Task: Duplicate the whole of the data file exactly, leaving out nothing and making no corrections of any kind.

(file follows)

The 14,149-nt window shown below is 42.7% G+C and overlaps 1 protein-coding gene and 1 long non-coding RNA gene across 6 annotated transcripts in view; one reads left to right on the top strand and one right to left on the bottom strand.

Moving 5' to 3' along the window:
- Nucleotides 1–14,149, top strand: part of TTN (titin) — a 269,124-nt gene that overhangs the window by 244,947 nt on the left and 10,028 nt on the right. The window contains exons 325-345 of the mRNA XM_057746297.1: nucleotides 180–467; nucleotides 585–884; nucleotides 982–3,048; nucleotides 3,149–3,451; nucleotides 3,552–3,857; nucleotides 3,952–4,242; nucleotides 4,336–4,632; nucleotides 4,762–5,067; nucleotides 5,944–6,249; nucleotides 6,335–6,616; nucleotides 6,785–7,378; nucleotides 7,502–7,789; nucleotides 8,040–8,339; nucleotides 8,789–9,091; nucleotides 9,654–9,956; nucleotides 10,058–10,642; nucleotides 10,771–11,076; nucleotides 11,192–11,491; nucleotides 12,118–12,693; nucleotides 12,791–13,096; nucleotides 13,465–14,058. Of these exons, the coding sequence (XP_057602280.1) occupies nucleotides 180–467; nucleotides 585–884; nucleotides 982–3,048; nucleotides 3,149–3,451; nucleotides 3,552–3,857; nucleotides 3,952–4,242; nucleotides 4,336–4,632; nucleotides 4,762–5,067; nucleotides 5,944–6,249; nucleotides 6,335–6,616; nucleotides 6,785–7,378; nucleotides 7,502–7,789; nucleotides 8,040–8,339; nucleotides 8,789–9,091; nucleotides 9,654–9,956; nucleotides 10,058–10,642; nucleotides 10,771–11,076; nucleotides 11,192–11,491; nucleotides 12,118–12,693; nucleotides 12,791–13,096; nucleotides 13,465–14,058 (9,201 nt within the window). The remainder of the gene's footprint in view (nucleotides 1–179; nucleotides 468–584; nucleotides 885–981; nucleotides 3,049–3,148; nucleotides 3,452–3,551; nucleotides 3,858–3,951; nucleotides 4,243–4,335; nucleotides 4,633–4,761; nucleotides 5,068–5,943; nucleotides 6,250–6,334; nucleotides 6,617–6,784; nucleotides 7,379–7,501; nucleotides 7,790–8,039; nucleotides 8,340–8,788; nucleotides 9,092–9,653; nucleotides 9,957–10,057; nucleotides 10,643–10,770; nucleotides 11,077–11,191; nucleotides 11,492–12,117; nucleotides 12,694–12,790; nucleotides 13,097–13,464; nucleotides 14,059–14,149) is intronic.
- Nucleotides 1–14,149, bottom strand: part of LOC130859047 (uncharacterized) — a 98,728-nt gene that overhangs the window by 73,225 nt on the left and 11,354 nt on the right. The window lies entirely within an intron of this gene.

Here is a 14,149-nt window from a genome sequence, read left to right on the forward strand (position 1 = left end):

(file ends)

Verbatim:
The 14,149-nt window shown below is 42.7% G+C and overlaps 1 protein-coding gene and 1 long non-coding RNA gene across 6 annotated transcripts in view; one reads left to right on the top strand and one right to left on the bottom strand.

Moving 5' to 3' along the window:
- Nucleotides 1–14,149, top strand: part of TTN (titin) — a 269,124-nt gene that overhangs the window by 244,947 nt on the left and 10,028 nt on the right. The window contains exons 325-345 of the mRNA XM_057746297.1: nucleotides 180–467; nucleotides 585–884; nucleotides 982–3,048; nucleotides 3,149–3,451; nucleotides 3,552–3,857; nucleotides 3,952–4,242; nucleotides 4,336–4,632; nucleotides 4,762–5,067; nucleotides 5,944–6,249; nucleotides 6,335–6,616; nucleotides 6,785–7,378; nucleotides 7,502–7,789; nucleotides 8,040–8,339; nucleotides 8,789–9,091; nucleotides 9,654–9,956; nucleotides 10,058–10,642; nucleotides 10,771–11,076; nucleotides 11,192–11,491; nucleotides 12,118–12,693; nucleotides 12,791–13,096; nucleotides 13,465–14,058. Of these exons, the coding sequence (XP_057602280.1) occupies nucleotides 180–467; nucleotides 585–884; nucleotides 982–3,048; nucleotides 3,149–3,451; nucleotides 3,552–3,857; nucleotides 3,952–4,242; nucleotides 4,336–4,632; nucleotides 4,762–5,067; nucleotides 5,944–6,249; nucleotides 6,335–6,616; nucleotides 6,785–7,378; nucleotides 7,502–7,789; nucleotides 8,040–8,339; nucleotides 8,789–9,091; nucleotides 9,654–9,956; nucleotides 10,058–10,642; nucleotides 10,771–11,076; nucleotides 11,192–11,491; nucleotides 12,118–12,693; nucleotides 12,791–13,096; nucleotides 13,465–14,058 (9,201 nt within the window). The remainder of the gene's footprint in view (nucleotides 1–179; nucleotides 468–584; nucleotides 885–981; nucleotides 3,049–3,148; nucleotides 3,452–3,551; nucleotides 3,858–3,951; nucleotides 4,243–4,335; nucleotides 4,633–4,761; nucleotides 5,068–5,943; nucleotides 6,250–6,334; nucleotides 6,617–6,784; nucleotides 7,379–7,501; nucleotides 7,790–8,039; nucleotides 8,340–8,788; nucleotides 9,092–9,653; nucleotides 9,957–10,057; nucleotides 10,643–10,770; nucleotides 11,077–11,191; nucleotides 11,492–12,117; nucleotides 12,694–12,790; nucleotides 13,097–13,464; nucleotides 14,059–14,149) is intronic.
- Nucleotides 1–14,149, bottom strand: part of LOC130859047 (uncharacterized) — a 98,728-nt gene that overhangs the window by 73,225 nt on the left and 11,354 nt on the right. The window lies entirely within an intron of this gene.

Here is a 14,149-nt window from a genome sequence, read left to right on the forward strand (position 1 = left end):